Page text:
- This article is about the episode. For the song, see Negro y Azul: The Ballad of Heisenberg.
A narcocorrido band called Los Cuates de Sinaloa performs "Negro y Azul" (Black and Blue), in which "a gringo boss" named Heisenberg disrespects the Mexican drug cartel by cornering the Albuquerque market with high-quality blue crystal. "That homie's already dead," goes the refrain, "he just doesn't know it yet."
Walter White heads to Jesse Pinkman's duplex after repeatedly trying to reach him on the phone. Pounding on the door, Walt attracts the attention of Jane Margolis — Jesse's neighbor and landlord — who refuses to grant him access even after he claims to be Jesse's father. A groggy Jesse finally appears: "Come on in... Dad," he says.
Walt scolds Jesse for holing up in his apartment and getting high. After learning that one of the junkies who ripped off Skinny Pete is dead, Walt says that he only wanted Jesse to use "fear and intimidation." He didn't want anyone killed. Admitting that he "ain't no Tuco or Krazy-8," Jesse says that he couldn't stop Spooge's woman from crushing the junkie's head because she'd stolen his gun. Jesse can't stomach the image of the ATM crushing Spooge's head, and is relying on pot to cope.
At the El Paso office, Hank Schrader is the only one laughing when he mocks the idea of drug dealers praying to their patron saint, Jesús Malverde. When he asks his colleague Vanco why the saint's statue sits on his desk, the agent says that it's to help him know his enemy.
Jesse is due to make an exchange with Badger, Skinny Pete, and Combo, but is still distraught and refuses to leave his apartment. Walt goes in his place, meets them at the National Museum of Nuclear Science & History, and introduces himself as "Heisenberg." Handing over the latest haul, Skinny Pete tells Walt, "Usually I gotta chase dudes down for their money, but today everybody's paying up." People are saying that because Jesse "killed" Spooge, everyone is afraid of him. Walt doesn't let on that the rumor isn't exactly true.
Skyler White applies for a data-entry job at Beneke Fabricators, her old employer. When the receptionist gives her the brush-off, Skyler bolts past her to chat with Ted Beneke, the owner. After catching up, Ted offers Skyler her old bookkeeping position.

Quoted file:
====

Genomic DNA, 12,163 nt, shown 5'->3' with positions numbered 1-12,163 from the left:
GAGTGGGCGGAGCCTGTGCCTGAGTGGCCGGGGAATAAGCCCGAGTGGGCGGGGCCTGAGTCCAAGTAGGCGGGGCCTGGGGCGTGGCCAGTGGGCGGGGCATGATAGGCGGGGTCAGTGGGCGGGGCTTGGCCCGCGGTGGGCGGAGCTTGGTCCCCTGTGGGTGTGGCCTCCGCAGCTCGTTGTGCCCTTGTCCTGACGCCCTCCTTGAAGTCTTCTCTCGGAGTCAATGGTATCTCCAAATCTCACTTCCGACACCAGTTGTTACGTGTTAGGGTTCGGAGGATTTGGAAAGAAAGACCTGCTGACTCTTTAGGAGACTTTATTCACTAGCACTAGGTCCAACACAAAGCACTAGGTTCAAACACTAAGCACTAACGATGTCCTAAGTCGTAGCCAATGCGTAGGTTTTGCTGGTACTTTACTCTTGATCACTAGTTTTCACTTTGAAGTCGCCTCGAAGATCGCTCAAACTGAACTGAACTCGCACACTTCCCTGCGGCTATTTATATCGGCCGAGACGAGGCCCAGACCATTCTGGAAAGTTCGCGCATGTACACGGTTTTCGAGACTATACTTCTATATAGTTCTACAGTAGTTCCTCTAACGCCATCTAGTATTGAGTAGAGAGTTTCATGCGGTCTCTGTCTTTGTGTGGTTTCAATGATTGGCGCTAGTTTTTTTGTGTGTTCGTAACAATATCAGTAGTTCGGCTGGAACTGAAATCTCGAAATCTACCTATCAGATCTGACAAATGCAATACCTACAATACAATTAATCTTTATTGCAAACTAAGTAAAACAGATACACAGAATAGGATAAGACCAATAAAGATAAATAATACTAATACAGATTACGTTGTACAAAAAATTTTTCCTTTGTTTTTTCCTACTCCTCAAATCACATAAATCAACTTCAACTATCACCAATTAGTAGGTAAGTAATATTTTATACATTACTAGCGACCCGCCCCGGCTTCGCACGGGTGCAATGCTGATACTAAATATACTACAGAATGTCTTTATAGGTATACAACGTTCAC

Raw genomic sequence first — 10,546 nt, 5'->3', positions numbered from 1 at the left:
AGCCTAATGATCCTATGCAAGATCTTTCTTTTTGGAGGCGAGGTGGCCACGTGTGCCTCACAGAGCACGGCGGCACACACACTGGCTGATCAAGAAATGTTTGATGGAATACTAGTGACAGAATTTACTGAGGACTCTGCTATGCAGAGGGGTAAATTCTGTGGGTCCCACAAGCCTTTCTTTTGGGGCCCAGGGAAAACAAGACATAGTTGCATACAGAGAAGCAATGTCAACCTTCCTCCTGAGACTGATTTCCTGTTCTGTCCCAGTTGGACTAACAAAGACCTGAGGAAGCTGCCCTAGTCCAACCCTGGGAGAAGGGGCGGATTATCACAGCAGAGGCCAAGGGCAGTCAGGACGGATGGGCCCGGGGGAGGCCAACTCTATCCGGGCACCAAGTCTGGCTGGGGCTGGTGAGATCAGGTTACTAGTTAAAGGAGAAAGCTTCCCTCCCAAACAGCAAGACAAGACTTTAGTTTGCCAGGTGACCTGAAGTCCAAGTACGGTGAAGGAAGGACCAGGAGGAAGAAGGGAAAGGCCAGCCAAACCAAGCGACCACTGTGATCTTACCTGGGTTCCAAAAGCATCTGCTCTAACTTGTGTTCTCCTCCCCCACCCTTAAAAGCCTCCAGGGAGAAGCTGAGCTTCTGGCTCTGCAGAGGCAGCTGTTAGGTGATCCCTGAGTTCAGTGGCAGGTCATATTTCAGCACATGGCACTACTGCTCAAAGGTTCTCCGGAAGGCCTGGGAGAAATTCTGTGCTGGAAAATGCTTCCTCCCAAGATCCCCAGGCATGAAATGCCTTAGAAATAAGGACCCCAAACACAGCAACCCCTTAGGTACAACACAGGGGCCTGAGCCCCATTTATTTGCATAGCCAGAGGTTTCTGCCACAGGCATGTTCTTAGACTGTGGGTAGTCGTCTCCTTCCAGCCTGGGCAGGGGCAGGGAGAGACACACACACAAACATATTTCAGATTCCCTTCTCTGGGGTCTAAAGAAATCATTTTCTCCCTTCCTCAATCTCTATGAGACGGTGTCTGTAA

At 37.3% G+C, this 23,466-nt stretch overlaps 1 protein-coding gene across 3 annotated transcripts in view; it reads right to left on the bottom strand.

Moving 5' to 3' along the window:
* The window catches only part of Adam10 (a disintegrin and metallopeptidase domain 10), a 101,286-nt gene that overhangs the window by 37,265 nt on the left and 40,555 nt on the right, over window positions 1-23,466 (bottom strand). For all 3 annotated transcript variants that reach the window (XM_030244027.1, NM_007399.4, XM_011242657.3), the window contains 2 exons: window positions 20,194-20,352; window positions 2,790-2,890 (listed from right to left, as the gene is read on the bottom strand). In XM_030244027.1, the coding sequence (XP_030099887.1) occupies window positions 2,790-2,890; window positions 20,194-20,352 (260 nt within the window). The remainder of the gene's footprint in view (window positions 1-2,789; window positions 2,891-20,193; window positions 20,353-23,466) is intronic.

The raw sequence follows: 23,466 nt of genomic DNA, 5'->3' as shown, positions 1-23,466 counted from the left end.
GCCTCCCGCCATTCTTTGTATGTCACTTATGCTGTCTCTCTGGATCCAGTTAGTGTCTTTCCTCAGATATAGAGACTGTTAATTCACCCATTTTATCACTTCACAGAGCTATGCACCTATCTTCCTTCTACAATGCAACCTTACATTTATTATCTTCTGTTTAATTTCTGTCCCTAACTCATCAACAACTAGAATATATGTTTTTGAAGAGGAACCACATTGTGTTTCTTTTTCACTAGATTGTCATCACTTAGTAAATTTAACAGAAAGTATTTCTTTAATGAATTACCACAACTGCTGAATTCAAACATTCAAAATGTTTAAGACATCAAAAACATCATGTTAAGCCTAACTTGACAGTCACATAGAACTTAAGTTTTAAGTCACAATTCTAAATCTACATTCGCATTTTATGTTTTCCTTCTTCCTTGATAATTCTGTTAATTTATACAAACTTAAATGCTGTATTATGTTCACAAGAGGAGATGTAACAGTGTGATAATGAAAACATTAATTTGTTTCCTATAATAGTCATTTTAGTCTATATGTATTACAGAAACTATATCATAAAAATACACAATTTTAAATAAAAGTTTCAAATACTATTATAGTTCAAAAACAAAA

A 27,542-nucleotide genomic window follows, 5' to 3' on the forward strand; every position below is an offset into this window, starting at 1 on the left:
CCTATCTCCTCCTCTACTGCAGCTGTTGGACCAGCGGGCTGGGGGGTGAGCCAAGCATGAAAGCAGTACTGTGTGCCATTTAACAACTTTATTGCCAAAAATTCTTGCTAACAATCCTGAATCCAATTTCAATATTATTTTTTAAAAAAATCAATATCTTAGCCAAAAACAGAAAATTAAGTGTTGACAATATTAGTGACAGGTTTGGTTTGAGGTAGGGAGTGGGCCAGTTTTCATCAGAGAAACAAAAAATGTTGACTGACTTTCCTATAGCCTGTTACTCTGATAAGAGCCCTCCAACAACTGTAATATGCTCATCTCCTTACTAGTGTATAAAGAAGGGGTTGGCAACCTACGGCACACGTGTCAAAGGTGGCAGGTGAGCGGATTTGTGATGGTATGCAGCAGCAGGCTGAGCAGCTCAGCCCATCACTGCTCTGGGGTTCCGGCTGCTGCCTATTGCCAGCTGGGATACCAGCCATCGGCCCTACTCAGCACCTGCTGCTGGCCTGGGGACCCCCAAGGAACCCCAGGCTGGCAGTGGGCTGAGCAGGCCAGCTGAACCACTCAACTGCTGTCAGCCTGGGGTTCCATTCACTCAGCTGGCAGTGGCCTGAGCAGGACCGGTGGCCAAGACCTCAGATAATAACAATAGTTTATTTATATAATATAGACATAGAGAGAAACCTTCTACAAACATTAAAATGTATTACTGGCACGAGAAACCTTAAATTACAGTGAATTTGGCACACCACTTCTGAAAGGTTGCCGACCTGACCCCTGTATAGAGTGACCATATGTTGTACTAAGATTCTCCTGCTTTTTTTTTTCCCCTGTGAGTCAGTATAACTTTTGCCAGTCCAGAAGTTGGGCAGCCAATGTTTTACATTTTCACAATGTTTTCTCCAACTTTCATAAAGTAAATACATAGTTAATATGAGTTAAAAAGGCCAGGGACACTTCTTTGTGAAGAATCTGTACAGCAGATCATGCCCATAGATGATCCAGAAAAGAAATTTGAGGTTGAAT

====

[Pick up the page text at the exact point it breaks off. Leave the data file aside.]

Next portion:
Back at Jesse's apartment, Walt says that they should expand their territory to take advantage of Jesse's newfound street cred. "You are a blowfish," Walt tells him. The blowfish is small, but it scares off more formidable predators by puffing itself up to appear large and intimidating. Skeptical at first, Jesse eventually gets on board: "I'm a blowfish, yeah!"
Hank becomes irritated by his colleagues' strategy of kowtowing to a drug informant they're interviewing. "How 'bout you stop jerkin' us off here?" Hank finally shouts at the man, who says that his name is "Tortuga" (Spanish for turtle), because "I take my time, but I always win."
Jesse leaves his apartment for the first time in days. Outside, Jane sketches a tattoo design. She's talented, Jesse notes, but he wonders why a tattoo artist has no tats herself. "That's way too big a commitment," she says. While Jesse chats with Jane, a biker rolls by. He shouts "Pinkman!" and tells Jesse that everyone's been talking about him. "Pinkman, huh?" says Jane, obviously not surprised Jesse's last name isn't Jackson.
On a stakeout in Mexico, Hank listens as fellow agents mock him in Spanish. His promotion was about politics, concludes one agent, who reassures the uncomprehending Hank that they're just singing his praises. Hank thinks he spots Tortuga in the distance on one of the hills.
The team piles into their trucks and drives down into the valley, to discover a gruesome sight: Tortuga's severed head mounted on a live tortoise. "HOLA DEA," is painted on its shell. To his colleagues' amusement, Hank edges away, looking ready to vomit. Seconds later, one of the Spanish-speaking officers who mocked Hank tries to lift the head off of the tortoise, setting off hidden explosives. The blast kills the tortoise and the agent pulling the head, and wounds three other agents, one of them being Vanco, whose right leg is blown off below the knee. A still-woozy Hank totters over to Vanco and uses his belt as a tourniquet.